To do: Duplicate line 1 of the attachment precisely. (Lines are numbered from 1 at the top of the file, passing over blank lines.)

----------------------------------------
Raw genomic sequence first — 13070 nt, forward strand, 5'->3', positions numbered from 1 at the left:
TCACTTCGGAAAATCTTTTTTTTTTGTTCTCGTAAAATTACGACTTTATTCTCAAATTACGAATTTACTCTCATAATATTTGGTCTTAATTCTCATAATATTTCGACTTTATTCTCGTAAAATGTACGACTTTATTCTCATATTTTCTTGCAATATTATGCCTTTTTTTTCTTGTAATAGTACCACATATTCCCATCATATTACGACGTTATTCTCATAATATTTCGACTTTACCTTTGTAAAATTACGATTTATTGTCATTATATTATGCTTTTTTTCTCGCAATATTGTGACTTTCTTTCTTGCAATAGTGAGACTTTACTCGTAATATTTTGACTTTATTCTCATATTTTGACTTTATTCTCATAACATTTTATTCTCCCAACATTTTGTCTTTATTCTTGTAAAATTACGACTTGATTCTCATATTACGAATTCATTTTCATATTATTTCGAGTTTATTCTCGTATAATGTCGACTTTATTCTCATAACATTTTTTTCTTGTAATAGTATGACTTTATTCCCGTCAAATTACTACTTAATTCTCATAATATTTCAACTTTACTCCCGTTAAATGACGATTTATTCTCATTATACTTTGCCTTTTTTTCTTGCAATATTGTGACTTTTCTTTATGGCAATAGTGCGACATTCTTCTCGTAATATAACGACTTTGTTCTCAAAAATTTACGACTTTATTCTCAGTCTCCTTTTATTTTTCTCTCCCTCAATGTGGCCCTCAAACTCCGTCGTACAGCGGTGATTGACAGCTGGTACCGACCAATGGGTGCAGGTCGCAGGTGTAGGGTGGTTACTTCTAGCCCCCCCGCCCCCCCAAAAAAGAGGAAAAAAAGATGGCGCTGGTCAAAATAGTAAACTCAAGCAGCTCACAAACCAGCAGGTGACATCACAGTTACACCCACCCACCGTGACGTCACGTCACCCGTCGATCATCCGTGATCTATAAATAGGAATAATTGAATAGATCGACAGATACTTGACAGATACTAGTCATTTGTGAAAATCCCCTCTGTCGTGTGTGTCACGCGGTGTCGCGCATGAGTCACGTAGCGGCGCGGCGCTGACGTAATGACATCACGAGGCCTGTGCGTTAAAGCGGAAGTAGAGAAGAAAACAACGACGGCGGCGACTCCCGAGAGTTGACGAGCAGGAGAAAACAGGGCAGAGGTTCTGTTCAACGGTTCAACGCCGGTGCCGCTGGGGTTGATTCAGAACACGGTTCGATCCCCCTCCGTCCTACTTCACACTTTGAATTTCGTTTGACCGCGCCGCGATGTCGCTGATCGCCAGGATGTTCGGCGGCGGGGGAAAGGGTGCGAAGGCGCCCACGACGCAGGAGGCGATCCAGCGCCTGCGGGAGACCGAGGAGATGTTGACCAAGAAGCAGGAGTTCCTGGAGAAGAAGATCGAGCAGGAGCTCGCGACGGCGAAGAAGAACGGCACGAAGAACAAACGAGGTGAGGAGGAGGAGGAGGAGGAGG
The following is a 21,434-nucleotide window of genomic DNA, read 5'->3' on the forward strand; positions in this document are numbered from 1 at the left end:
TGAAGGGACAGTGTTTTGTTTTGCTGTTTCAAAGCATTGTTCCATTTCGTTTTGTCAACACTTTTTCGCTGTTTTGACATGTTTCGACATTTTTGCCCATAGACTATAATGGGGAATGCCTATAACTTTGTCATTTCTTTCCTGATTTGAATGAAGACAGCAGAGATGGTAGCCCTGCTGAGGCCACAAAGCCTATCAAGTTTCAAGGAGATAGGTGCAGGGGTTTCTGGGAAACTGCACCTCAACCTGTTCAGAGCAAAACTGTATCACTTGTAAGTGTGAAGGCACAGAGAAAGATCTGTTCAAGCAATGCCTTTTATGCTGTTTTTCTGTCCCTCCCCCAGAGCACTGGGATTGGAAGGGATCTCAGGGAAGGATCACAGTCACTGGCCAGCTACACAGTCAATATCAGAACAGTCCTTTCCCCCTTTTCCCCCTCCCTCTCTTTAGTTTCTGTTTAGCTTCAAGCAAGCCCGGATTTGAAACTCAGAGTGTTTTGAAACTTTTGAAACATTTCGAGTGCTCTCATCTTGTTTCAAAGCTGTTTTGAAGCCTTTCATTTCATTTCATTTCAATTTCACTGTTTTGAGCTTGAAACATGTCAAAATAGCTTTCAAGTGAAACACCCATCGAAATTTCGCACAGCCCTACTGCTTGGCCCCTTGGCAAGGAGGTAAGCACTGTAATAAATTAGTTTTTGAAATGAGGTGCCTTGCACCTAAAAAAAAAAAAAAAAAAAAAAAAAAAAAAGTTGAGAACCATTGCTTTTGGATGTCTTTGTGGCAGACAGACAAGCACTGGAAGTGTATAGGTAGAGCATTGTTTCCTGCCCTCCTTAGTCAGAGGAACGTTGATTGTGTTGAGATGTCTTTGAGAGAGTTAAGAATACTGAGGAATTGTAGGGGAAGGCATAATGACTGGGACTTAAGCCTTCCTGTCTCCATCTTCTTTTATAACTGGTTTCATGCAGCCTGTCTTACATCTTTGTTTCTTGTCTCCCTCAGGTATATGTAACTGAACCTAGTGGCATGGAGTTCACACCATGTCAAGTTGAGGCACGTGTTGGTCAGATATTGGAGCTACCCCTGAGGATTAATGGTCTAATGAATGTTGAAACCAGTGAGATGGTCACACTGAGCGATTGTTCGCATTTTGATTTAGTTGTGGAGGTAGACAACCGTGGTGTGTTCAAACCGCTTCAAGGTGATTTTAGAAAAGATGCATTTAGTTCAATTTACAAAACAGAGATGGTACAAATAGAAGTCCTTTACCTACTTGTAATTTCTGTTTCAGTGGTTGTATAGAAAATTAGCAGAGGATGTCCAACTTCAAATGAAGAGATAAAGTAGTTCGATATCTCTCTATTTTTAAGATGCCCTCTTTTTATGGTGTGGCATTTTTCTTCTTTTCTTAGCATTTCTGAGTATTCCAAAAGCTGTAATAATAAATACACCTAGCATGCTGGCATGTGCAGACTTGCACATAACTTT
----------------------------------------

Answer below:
Raw genomic sequence first — 13070 nt, forward strand, 5'->3', positions numbered from 1 at the left: